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BARLOW 1925-1935

by Alex Johnson

View Map of Barlow

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PASTIMES

The village as far as we young children were concerned, was in two parts; the Top end from the school down to Atkinson's Buildings and the Bottom End - down the bank to Phillipsons's Farm.

The Top-Enders played mainly in Clark's old garden and adjoining the Mission House, the waste land behind and above Front Row, the Quarry Field, the Bark Wood, the Back Field and Barlow Burn. Each area had its own attraction.

In front of Back Row and at the bottom of Front Row we played the game of Tip-Cat. This game had been played in England since the Middle Ages and there is a picture of John Bunyan actually playing it. The game was played by two children. One held a stick and stood in front of a "bay" (a circle of about three feet diameter drawn on the ground), the other threw the "cat" which was a small square stick about six inches long and pointed at each end. This was knocked as far as possible away from the bay. The striker looked at the number carved on the "cat" (1, 2, 3 or X - meaning out) and tapping the pointed end made the cat jump high enough to be hit further. This was done according to the number shown. The striker then challenged the thrower to get back into the bay in a certain number of jumps, steps or hops. If the thrower was successful or if the cat had landed in the bay the thrower took strike and the game restarted.

Even more popular was the game of horse-shoes. This was a child's version of the game of Quoits which the adults played. Some men were very skilful at this game and it was said that the "world" champion came from Winlaton. I remember watching many games in the field below the reservoir and at the Black Horse. Quoits were too heavy for us to throw so we used horseshoes which were easily obtainable. Draught horseshoes were also too heavy for ten year olds so we used shoes from the pit ponies. The miners didn't mind carrying these back from High Spen.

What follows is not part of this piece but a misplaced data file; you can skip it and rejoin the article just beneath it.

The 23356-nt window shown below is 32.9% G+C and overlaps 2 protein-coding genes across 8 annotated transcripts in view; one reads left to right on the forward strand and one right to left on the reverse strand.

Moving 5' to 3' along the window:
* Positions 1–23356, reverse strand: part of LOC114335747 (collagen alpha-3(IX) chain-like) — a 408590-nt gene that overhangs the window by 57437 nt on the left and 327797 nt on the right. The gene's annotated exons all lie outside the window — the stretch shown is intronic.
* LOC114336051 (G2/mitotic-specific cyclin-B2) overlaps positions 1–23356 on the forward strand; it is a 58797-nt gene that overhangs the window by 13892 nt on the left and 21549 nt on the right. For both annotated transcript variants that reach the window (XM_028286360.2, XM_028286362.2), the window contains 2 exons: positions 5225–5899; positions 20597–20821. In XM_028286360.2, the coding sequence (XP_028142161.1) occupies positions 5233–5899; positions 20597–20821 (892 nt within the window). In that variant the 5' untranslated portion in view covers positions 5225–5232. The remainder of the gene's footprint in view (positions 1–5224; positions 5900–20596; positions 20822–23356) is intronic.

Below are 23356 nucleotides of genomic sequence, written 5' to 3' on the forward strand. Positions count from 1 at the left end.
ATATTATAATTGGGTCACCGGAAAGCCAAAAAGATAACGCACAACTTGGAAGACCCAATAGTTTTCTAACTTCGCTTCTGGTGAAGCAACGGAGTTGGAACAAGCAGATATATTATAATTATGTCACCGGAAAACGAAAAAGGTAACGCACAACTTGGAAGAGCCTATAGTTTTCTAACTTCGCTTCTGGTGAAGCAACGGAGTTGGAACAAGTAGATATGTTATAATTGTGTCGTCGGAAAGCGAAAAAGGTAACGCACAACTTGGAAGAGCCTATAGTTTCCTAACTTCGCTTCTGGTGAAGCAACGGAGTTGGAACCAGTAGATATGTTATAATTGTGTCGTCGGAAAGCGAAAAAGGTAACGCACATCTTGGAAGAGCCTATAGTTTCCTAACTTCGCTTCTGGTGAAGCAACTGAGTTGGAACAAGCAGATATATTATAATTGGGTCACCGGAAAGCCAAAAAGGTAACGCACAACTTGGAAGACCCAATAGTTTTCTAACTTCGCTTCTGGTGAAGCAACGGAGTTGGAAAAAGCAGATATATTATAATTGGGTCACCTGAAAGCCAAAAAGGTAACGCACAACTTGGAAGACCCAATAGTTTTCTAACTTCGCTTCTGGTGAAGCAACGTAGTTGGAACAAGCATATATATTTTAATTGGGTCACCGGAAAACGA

I enjoyed this game and spent hours practising alone so I reached a reasonable standard of skill and accuracy. This stood me in good stead in 1944. I was attached for "D" Day to the 3rd Canadian Division and joined them with a little trepidation.

On joining them however, they introduced me to their regimental game - horseshoes! They hooted with laughter at my stance, throwing the shoe from between my legs as the miners did. Their laughter soon disappeared as I thrashed their champions. I was immediately accepted as one of them and I blessed my boyhood in Barlow.

The Gord (a hoop of mild ¼" round steel) was possibly the most favourite of all the boys playthings. These were made by a blacksmith (mostly at the colliery - if your father worked there) and were propelled by a crook of the same material. We became very skilled in handling these steel hoops and spent hours racing around a track laid out in the field above Front Row and on the lane leading up to Gardners Buildings.

We ran messages wheeling our hoops along the road to the shops. Burnhills Race Track was at its height in popularity at this time and the stars were Tiger Sanderson, Parsons and Fewster, and they rode in races for the Golden Helmet and Silver Gauntlets. We too had our gord races for these trophies (an old cap and old gloves). I remember Harry McGuire and myself running around Barlow Bell and across to Pawston Birks, passing the hind's cottage. Here we stopped to show off hoop skills to impress Molly Bryson and her sister who had just started Barlow School.

When a hoop broke, usually at the joint it meant a trip to the High Spen blacksmith for a repair job. We usually had to wait a little while but we never minded that. Every boy loved to stand and watch the forge glowing and sparks flying as the smith made a shoe and shoed a horse. A repair cost a penny.

Muggles (marbles) too was a popular game and girls sometimes joined in, but most of them were poor losers so we preferred to play amongst ourselves. We had four main games in marbles. Our marbles were made of clay and painted in bright colours; a hard blow could break them.